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|Birth Name:||Mary Caldwell|
|Born:||January 28, 1874|
|Died:||March 15, 1948|
|Notable Work:||Rupert Bear|
Mary Tourtel, née Caldwell (b. Canterbury, Kent, 28 January 1874; d. 15 March 1948) was the creator of the long-running comic strip Rupert Bear.
She studied at the Sidney Cooper School of Art in Kent before becoming a children's illustrator. She married journalist Herbert Tourtel, who went on to become a sub-editor at The Daily Express, c. 1896. In the late 1890s and early 1900s she illustrated several children's books, many featuring animals, and also drew for the story paper The Girl's Realm. She and her husband were keen aviators, and broke the record for a flight from Hounslow to Brussels in 1919. She produced illustrations in the "In Bobtail Land" series for the Sunday Express in 1919, followed by a daily series, "When Animals Work", featuring anthropomorphised animals practising human trades, in the Daily Express.
In 1920 the Express's editor asked her to create a comic strip as a rival to the Daily Mail's Teddy Tail and the Daily Mirror's Pip, Squeak and Wilfred, and she created the enormously popular Rupert Bear, co-writing the stories with her husband until his death in 1831. She continued the strip alone, with some writing assistance from Stanley Marshall, the paper's children's page editor, until 1935, when she retired due to failing eyesight. The strip was continued by other artists, notably Alfred Bestall, and is still published today. Tourtel died following a stroke at the age of 74.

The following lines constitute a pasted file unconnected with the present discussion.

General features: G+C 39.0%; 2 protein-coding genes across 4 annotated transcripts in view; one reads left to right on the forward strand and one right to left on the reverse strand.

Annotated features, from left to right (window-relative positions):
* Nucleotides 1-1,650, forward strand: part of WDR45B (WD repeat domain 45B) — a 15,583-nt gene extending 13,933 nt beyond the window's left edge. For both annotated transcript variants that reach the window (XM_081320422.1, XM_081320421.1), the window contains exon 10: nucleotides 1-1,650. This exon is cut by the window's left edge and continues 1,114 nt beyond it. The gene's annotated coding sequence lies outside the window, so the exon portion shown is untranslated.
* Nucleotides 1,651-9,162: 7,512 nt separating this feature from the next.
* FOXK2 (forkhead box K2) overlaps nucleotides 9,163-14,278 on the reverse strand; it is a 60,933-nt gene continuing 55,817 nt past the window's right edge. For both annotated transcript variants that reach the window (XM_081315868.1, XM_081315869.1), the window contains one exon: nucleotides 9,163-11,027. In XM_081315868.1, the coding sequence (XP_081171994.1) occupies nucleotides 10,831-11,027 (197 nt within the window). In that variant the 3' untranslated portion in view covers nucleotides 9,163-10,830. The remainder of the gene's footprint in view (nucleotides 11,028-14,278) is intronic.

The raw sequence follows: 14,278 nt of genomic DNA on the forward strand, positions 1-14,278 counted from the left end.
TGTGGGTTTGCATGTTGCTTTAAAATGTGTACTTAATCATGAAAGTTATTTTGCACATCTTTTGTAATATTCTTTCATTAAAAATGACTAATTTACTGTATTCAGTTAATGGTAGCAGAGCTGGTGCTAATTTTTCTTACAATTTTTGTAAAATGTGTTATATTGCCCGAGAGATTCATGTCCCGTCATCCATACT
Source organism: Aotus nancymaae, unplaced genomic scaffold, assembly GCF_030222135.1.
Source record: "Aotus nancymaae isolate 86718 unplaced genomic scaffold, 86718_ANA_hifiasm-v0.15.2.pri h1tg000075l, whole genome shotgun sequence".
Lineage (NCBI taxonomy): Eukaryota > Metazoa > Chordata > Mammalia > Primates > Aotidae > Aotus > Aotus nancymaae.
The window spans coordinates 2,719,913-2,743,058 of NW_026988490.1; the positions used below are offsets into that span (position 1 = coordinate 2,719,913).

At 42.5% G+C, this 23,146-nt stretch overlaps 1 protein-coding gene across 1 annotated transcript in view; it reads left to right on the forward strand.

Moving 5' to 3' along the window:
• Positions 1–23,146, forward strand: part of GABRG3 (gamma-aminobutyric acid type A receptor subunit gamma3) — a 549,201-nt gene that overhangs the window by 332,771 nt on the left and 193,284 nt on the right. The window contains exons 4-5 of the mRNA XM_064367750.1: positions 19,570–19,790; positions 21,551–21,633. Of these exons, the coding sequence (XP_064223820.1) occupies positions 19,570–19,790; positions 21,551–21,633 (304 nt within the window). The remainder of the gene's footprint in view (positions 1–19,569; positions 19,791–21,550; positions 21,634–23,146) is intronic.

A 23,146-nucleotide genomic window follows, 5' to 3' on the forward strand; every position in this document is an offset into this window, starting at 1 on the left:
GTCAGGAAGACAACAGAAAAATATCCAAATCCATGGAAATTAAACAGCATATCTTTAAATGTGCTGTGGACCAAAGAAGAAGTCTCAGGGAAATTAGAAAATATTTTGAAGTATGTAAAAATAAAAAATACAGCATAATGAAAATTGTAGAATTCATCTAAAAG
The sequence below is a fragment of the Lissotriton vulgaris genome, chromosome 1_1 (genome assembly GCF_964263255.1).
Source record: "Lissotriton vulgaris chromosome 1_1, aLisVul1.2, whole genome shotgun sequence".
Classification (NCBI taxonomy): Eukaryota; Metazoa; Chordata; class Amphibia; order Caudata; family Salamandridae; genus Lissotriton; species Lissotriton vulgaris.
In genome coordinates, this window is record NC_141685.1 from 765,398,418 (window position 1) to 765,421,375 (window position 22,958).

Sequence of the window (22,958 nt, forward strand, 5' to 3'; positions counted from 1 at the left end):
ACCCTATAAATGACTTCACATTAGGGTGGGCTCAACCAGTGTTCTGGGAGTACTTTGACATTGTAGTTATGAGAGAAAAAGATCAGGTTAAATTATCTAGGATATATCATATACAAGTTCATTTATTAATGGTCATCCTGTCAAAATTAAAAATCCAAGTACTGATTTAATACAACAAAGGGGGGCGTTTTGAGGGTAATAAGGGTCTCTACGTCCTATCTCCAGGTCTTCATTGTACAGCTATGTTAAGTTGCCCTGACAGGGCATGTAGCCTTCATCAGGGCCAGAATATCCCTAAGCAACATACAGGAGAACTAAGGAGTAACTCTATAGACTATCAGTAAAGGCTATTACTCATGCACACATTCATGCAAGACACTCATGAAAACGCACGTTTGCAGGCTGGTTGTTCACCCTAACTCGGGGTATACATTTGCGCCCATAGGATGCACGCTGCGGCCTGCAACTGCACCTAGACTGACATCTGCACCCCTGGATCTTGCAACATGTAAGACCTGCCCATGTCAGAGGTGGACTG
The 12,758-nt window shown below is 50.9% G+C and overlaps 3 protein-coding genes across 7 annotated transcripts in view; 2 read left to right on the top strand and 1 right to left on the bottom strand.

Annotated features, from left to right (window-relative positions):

- Alan Clarke, Dictionary of British Comic Artists, Writers and Editors, The British Library, 1998, p. 164-165
- Mary Tourtel at Lambiek Comiclopedia
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